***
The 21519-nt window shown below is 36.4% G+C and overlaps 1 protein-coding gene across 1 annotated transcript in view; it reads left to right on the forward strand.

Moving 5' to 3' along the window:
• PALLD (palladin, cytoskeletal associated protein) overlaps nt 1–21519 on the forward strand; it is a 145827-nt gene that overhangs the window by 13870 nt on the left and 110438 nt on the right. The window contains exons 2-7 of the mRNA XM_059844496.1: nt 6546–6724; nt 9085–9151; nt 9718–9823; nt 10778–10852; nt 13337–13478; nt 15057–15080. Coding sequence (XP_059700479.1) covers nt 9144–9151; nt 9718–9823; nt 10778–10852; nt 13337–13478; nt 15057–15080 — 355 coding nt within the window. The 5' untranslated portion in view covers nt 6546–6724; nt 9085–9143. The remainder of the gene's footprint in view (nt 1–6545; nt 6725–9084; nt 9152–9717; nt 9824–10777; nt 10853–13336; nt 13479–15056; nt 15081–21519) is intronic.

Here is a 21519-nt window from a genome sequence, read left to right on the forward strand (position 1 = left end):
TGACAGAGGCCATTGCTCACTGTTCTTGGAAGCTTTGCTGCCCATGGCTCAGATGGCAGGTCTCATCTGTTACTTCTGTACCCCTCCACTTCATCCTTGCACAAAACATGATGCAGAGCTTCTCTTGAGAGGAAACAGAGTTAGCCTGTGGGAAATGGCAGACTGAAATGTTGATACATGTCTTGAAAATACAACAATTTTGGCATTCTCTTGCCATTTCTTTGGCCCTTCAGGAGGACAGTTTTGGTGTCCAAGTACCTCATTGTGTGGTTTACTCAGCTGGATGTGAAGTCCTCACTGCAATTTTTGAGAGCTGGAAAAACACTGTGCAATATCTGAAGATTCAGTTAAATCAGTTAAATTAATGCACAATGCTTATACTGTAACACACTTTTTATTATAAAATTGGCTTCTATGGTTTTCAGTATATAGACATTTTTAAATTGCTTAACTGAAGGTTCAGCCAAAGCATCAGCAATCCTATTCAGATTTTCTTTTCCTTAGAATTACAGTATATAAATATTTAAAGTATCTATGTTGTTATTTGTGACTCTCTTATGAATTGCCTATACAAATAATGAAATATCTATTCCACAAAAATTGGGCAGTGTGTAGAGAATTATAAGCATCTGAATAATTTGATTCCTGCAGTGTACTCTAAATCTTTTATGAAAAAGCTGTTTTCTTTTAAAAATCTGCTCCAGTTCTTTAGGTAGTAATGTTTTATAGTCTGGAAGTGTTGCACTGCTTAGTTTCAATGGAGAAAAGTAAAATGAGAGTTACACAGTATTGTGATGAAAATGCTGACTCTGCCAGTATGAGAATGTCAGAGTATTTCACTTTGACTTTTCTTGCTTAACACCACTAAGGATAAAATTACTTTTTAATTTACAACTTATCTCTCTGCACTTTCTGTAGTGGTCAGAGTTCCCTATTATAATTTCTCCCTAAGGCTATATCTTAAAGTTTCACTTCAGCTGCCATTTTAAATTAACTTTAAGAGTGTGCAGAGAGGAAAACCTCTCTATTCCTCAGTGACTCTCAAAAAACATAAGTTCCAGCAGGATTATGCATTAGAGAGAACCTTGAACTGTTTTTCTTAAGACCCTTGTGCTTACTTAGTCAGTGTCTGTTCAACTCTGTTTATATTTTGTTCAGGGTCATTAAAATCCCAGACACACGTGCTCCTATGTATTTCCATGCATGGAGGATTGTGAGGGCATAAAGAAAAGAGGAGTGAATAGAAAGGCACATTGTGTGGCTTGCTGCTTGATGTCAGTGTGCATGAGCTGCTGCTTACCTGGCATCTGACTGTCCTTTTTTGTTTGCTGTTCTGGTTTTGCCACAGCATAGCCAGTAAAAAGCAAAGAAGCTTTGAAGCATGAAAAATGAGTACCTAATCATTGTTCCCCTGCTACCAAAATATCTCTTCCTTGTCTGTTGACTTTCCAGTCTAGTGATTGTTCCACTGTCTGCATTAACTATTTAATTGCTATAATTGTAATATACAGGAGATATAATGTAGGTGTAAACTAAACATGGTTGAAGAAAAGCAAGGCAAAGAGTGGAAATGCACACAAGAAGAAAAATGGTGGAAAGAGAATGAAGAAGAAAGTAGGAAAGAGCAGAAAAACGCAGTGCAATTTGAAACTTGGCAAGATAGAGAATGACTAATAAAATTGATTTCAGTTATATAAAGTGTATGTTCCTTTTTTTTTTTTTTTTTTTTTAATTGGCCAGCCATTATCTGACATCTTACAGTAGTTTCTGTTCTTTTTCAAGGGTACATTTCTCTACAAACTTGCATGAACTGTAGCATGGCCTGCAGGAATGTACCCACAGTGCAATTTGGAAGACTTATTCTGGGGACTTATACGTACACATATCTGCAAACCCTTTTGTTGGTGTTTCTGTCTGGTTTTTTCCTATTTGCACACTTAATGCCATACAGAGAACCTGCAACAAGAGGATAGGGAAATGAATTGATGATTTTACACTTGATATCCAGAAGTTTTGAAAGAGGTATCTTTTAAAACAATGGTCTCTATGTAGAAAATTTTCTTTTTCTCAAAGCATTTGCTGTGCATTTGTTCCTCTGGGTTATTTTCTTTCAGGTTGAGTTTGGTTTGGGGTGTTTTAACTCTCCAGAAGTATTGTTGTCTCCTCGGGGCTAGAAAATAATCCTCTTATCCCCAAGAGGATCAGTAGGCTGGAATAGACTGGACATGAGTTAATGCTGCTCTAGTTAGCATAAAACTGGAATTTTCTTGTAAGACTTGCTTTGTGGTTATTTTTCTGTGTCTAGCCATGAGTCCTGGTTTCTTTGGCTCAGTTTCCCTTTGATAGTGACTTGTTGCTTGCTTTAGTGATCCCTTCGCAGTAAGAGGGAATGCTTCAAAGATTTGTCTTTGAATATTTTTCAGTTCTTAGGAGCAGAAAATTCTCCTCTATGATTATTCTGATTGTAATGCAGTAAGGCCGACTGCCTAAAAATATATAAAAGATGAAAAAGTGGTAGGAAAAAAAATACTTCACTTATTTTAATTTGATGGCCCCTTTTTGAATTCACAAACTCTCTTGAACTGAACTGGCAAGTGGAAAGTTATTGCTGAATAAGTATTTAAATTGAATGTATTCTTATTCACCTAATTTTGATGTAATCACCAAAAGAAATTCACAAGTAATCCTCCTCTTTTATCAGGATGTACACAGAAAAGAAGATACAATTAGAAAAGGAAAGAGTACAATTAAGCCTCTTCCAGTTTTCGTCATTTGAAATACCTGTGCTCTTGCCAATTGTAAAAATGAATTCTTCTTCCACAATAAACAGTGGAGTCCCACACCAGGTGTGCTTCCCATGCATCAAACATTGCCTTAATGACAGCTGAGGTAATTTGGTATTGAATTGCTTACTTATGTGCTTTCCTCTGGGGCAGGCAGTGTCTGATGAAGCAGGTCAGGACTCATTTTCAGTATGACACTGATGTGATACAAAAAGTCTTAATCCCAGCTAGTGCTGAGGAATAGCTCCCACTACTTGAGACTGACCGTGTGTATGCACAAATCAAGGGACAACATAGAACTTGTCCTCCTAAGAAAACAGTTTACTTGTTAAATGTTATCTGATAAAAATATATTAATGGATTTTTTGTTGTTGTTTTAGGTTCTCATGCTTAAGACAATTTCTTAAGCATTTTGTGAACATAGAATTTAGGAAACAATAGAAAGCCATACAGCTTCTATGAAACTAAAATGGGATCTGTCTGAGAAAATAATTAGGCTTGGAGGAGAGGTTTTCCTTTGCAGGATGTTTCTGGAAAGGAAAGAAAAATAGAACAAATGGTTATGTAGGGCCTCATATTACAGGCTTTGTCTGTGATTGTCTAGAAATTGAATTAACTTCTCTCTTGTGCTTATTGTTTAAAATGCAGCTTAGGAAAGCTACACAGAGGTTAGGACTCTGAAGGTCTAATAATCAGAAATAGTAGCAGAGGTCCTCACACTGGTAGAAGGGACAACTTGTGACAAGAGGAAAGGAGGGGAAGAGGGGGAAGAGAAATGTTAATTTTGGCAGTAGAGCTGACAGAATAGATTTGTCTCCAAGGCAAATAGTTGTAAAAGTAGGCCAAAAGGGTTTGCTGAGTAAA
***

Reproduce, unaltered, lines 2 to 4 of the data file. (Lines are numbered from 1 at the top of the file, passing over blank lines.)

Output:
Moving 5' to 3' along the window:
• PALLD (palladin, cytoskeletal associated protein) overlaps nt 1–21519 on the forward strand; it is a 145827-nt gene that overhangs the window by 13870 nt on the left and 110438 nt on the right. The window contains exons 2-7 of the mRNA XM_059844496.1: nt 6546–6724; nt 9085–9151; nt 9718–9823; nt 10778–10852; nt 13337–13478; nt 15057–15080. Coding sequence (XP_059700479.1) covers nt 9144–9151; nt 9718–9823; nt 10778–10852; nt 13337–13478; nt 15057–15080 — 355 coding nt within the window. The 5' untranslated portion in view covers nt 6546–6724; nt 9085–9143. The remainder of the gene's footprint in view (nt 1–6545; nt 6725–9084; nt 9152–9717; nt 9824–10777; nt 10853–13336; nt 13479–15056; nt 15081–21519) is intronic.

Here is a 21519-nt window from a genome sequence, read left to right on the forward strand (position 1 = left end):